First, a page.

Tag Archives: writing

Wage Slave

“Ring the bell that you can ring
forget your perfect offering
there is a crack in everything
that’s how the light gets in”
–    Anthem by Leonard Cohen

I worked on writing my story every day for three years, from 2010 to 2013. Then, last Fall, I took a full time teaching job with a “virtual academy”. This year has been agony. I feel like I gave birth and then left my infant in a trash can in some back alley to go make money whoring myself. I was a slave in my own kitchen this year, chained to the laptop at the kitchen table, where I was required to spend many hours a day (sometimes from 7 am to 2 am) filling out redundant excel and google doc spreadsheets documenting my student contacts. Little of my time was actually spent in contact with students. This is the corporate version of “charter school” education, now being funded by public educational monies. All the while I worked at those spreadsheets, I felt like my soul was bleeding out of my body. Maya Angelou wrote, “There is no greater agony than bearing an untold story inside of you.” I am sick inside my skin. Itching under my flesh to hold my book in my hands, to feel others read it, and love it. I need to see my novel alive, breathing and walking on its own, out in the world.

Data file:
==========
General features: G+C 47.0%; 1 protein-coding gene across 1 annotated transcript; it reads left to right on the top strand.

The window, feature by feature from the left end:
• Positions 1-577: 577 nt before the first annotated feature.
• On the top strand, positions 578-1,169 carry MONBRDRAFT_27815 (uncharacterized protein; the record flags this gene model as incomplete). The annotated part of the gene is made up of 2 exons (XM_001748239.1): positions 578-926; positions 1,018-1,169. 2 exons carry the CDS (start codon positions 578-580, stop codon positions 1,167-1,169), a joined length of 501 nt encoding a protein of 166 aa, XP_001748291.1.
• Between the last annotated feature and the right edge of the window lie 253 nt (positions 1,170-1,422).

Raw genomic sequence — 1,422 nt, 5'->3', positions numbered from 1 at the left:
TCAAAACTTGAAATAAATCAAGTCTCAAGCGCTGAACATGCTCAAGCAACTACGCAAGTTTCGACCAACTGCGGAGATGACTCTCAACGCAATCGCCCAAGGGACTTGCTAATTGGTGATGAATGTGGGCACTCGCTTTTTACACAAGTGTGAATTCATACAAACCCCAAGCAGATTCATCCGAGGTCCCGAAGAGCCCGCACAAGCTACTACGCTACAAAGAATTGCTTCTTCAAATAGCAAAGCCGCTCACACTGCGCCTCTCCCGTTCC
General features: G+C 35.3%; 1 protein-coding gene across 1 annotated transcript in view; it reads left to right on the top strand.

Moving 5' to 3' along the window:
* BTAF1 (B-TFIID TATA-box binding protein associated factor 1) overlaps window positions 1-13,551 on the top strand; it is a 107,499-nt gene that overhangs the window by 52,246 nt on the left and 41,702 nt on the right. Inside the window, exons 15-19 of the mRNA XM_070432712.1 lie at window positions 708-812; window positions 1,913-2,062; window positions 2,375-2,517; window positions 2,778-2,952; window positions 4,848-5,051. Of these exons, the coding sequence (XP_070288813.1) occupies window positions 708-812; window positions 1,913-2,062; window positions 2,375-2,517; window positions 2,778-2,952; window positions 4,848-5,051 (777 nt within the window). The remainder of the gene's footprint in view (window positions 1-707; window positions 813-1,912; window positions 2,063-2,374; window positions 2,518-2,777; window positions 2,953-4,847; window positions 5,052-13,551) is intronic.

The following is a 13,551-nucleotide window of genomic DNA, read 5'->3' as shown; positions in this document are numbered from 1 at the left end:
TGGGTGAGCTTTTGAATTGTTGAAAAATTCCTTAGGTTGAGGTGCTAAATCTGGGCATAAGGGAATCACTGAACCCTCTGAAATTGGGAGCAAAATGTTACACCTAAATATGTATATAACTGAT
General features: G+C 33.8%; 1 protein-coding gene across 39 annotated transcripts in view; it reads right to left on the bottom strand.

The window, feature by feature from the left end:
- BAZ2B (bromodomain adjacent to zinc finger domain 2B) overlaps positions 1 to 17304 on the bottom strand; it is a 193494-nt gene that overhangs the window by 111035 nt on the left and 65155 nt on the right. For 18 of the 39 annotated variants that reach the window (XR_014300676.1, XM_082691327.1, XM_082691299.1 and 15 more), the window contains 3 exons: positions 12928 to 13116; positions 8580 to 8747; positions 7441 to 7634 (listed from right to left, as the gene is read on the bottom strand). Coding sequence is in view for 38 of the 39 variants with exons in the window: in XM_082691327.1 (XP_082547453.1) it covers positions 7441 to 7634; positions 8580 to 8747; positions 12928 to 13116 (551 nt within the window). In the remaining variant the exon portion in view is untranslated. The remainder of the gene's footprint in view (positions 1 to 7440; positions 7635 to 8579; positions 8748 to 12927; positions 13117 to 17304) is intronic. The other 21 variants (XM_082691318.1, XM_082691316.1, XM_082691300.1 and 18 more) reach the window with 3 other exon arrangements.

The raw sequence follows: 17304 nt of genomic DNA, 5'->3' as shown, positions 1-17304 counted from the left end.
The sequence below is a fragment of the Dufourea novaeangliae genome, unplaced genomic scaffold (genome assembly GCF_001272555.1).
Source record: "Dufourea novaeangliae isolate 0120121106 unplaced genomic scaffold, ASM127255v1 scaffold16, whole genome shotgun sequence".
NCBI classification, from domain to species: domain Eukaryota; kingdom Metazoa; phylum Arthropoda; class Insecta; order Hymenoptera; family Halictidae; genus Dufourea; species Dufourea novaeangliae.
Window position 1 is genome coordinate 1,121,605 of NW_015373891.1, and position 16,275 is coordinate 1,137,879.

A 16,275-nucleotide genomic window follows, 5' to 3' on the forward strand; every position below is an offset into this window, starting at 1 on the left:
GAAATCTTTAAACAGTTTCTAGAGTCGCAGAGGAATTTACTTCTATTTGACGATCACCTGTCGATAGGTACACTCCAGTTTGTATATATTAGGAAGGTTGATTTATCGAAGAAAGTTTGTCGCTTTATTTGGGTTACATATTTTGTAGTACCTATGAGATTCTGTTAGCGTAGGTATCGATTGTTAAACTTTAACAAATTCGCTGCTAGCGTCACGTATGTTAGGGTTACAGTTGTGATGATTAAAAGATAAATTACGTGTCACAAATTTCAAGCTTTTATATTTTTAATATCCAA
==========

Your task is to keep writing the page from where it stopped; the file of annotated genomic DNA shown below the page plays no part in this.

My teaching contract ended June 13th, and I did not seek to renew it. I feel both relief and anxiety. I think without the money I earned (less than a beginning teacher’s salary), I’d be floundering financially at this point. So, without it, going forward? Will I be able to live with less, live more simply, learning to thrive in the evolving non-growth economy, the transitional economy – with more time to freely explore my creativity, my passions, my life, but less money to finance my existence, and the bringing forth of my novel?

“Nothing is harder than being a true novelist unless that is all one wants to be. In which case, although being a true novelist is hard, everything else is harder.”  John Gartner

 

LIKE & SHARE buttons:

Title Change and Revision

“Do what you can, with what you have, where you are.” — Theodore Roosevelt

Secret Wuksachi Swimmin' Hole

Secret Wuksachi Swimmin’ Hole

August already… the “golden rollin’ hills of California”

De Valle Regional Park, California

De Valle Regional Park, California